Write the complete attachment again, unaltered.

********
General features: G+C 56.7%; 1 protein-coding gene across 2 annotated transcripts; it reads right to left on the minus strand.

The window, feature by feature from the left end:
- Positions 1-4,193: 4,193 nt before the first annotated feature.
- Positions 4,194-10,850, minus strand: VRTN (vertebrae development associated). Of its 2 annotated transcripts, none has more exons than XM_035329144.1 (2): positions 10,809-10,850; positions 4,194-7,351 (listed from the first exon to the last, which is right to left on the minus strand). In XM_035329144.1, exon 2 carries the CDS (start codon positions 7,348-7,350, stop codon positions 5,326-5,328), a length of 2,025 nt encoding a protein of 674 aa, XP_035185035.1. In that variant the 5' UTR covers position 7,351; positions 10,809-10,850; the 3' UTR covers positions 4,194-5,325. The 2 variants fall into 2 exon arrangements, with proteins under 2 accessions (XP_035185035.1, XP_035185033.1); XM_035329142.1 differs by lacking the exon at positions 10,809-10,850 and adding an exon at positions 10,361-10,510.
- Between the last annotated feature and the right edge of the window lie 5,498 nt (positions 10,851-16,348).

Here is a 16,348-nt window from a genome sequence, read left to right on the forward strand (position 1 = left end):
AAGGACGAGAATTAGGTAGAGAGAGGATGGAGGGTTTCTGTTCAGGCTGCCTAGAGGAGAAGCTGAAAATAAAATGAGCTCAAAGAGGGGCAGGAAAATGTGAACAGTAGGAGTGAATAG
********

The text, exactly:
General features: G+C 56.7%; 1 protein-coding gene across 2 annotated transcripts; it reads right to left on the minus strand.

The window, feature by feature from the left end:
- Positions 1-4,193: 4,193 nt before the first annotated feature.
- Positions 4,194-10,850, minus strand: VRTN (vertebrae development associated). Of its 2 annotated transcripts, none has more exons than XM_035329144.1 (2): positions 10,809-10,850; positions 4,194-7,351 (listed from the first exon to the last, which is right to left on the minus strand). In XM_035329144.1, exon 2 carries the CDS (start codon positions 7,348-7,350, stop codon positions 5,326-5,328), a length of 2,025 nt encoding a protein of 674 aa, XP_035185035.1. In that variant the 5' UTR covers position 7,351; positions 10,809-10,850; the 3' UTR covers positions 4,194-5,325. The 2 variants fall into 2 exon arrangements, with proteins under 2 accessions (XP_035185035.1, XP_035185033.1); XM_035329142.1 differs by lacking the exon at positions 10,809-10,850 and adding an exon at positions 10,361-10,510.
- Between the last annotated feature and the right edge of the window lie 5,498 nt (positions 10,851-16,348).

Here is a 16,348-nt window from a genome sequence, read left to right on the forward strand (position 1 = left end):
AAGGACGAGAATTAGGTAGAGAGAGGATGGAGGGTTTCTGTTCAGGCTGCCTAGAGGAGAAGCTGAAAATAAAATGAGCTCAAAGAGGGGCAGGAAAATGTGAACAGTAGGAGTGAATAG